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And comic poet, Thomas Addlebrain,
Who suffer'd Monday last at Drury-Lane;
All for the price of half-penny a piece :'
Still in his ears these horrid sounds encrease!
Try'd and condemn'd, half executed too,

There stands the culprit, 'till repriev'd by you. [Going.

Enter Miss YOUNGE.

Miss Younge.

Pray, give me leave-I've something now to say.

Mr. King.

Is't at the School for Wives you're taught this way? The School for Husbands teaches to obey.

Miss Younge.

[Exit.

It is a shame, good sirs, that brother King,
To joke and laughter should turn every thing.
Our frighted poet would have no denial,
But begs me to say something on his trial:
The School for Wives, as it to us belongs,
Should, for our use, be guarded with our tongues.
Ladies, prepare, arm well your brows and eyes,
From those your thunder, these your lightning flies.
Should storms be rising in the pit-look down,
And still the waves thus, fair ones, with a frown;
Or should the galleries for war declare;

Look up your eyes will carry twice as far.

* Our bard to noble triumphs points your way,

Bids you in moral principles be gay;

Something he'd alter in your education

Something which, hurting you, would hurt a nation.
Ingenuous natures wish you to reclaim;

By smiling virtue you'll ensure your aim:
That gilds with bliss the matrimonial hours,
And blends her laurels with the sweetest flowers.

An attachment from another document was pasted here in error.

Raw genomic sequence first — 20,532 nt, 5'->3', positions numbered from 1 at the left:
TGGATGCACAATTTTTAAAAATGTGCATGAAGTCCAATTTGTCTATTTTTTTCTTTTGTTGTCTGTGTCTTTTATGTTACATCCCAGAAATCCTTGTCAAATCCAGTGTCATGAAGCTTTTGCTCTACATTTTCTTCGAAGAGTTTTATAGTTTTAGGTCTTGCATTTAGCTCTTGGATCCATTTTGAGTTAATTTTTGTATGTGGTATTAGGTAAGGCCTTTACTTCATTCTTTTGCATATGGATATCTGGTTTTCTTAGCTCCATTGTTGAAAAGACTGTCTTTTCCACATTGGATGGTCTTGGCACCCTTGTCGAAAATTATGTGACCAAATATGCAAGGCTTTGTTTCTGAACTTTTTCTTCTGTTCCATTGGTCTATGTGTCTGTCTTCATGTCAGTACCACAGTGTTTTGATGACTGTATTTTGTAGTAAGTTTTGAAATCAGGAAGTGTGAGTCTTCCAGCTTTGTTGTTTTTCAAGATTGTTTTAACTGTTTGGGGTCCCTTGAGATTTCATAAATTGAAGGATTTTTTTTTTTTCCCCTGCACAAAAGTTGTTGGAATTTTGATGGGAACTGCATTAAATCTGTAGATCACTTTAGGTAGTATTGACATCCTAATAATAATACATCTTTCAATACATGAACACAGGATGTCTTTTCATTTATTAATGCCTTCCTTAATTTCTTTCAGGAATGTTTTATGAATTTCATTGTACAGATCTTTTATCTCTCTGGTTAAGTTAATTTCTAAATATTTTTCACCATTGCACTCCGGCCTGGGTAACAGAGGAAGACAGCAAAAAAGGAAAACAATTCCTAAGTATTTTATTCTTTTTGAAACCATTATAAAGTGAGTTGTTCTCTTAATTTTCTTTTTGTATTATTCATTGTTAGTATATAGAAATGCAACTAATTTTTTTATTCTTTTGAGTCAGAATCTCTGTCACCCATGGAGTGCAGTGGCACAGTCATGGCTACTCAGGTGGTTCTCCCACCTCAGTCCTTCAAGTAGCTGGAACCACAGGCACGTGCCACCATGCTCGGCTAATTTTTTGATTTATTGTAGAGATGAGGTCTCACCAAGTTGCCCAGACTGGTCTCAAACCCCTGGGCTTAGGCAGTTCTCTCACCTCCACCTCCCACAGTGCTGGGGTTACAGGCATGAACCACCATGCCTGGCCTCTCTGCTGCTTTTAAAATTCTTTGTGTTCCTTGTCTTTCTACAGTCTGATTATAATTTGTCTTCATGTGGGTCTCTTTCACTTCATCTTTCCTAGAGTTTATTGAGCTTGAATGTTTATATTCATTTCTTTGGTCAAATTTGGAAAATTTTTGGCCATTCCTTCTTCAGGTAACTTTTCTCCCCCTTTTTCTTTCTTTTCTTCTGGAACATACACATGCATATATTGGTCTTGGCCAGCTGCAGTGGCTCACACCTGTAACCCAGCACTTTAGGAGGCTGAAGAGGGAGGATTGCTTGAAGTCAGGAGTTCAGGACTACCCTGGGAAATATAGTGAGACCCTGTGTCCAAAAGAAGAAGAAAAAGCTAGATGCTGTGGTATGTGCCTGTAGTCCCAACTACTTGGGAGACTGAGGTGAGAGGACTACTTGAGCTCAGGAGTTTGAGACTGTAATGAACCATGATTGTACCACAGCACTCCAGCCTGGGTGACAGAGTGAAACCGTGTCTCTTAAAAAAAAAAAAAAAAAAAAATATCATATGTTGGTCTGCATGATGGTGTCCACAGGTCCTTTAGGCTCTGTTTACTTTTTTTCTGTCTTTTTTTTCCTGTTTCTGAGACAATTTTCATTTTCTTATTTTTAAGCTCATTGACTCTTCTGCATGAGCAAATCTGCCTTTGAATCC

Ye married fair! deign to attend our school,
And, without usurpation, learn to rule:
Soon will he cease mean objects to pursue,
In conscience wretched till he lives to you;
Your charms will reformation's pain beguile,
And vice receive a stab from ev'ry smile.

* The conclusion of the prologue from this line is by another hand.

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THE SCHOOL FOR WIVES.

ACT I. SCENE 1.

An Apartment at BELVILLE'S. Enter Captain SAVAGE, and Miss WALSINGHAM.

Captain Savage.

Ha, ha, ha! Well, Miss Walsingham, this fury is going; what a noble peal she has wrung in Belville's

ears!

Miss Wal. Did she see you, Captain Savage ›

Capt. No, I took care of that: for though she is not married to my father, she has ten times the influence of a wife, and might injure me not a little with him, if I did not support her side of the question. Miss Wal. It was a pleasant conceit of Mr. Belville, to insinuate the poor woman was disordered in her senses!

Capt. And did you observe how the termagant's violence of temper, supported the probability of the charge?

B

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